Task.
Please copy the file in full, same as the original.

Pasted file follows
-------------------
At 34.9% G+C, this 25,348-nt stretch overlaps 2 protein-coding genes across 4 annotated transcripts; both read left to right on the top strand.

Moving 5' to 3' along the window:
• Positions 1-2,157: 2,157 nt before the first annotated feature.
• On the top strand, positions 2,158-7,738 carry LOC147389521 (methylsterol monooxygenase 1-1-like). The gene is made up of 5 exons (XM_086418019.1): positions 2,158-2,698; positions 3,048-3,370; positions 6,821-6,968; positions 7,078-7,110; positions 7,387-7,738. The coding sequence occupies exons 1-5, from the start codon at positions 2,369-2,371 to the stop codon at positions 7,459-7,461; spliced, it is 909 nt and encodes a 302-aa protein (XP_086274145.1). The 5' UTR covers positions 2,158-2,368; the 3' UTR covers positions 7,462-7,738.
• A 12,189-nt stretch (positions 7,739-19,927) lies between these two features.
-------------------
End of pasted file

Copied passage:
At 34.9% G+C, this 25,348-nt stretch overlaps 2 protein-coding genes across 4 annotated transcripts; both read left to right on the top strand.

Moving 5' to 3' along the window:
• Positions 1-2,157: 2,157 nt before the first annotated feature.
• On the top strand, positions 2,158-7,738 carry LOC147389521 (methylsterol monooxygenase 1-1-like). The gene is made up of 5 exons (XM_086418019.1): positions 2,158-2,698; positions 3,048-3,370; positions 6,821-6,968; positions 7,078-7,110; positions 7,387-7,738. The coding sequence occupies exons 1-5, from the start codon at positions 2,369-2,371 to the stop codon at positions 7,459-7,461; spliced, it is 909 nt and encodes a 302-aa protein (XP_086274145.1). The 5' UTR covers positions 2,158-2,368; the 3' UTR covers positions 7,462-7,738.
• A 12,189-nt stretch (positions 7,739-19,927) lies between these two features.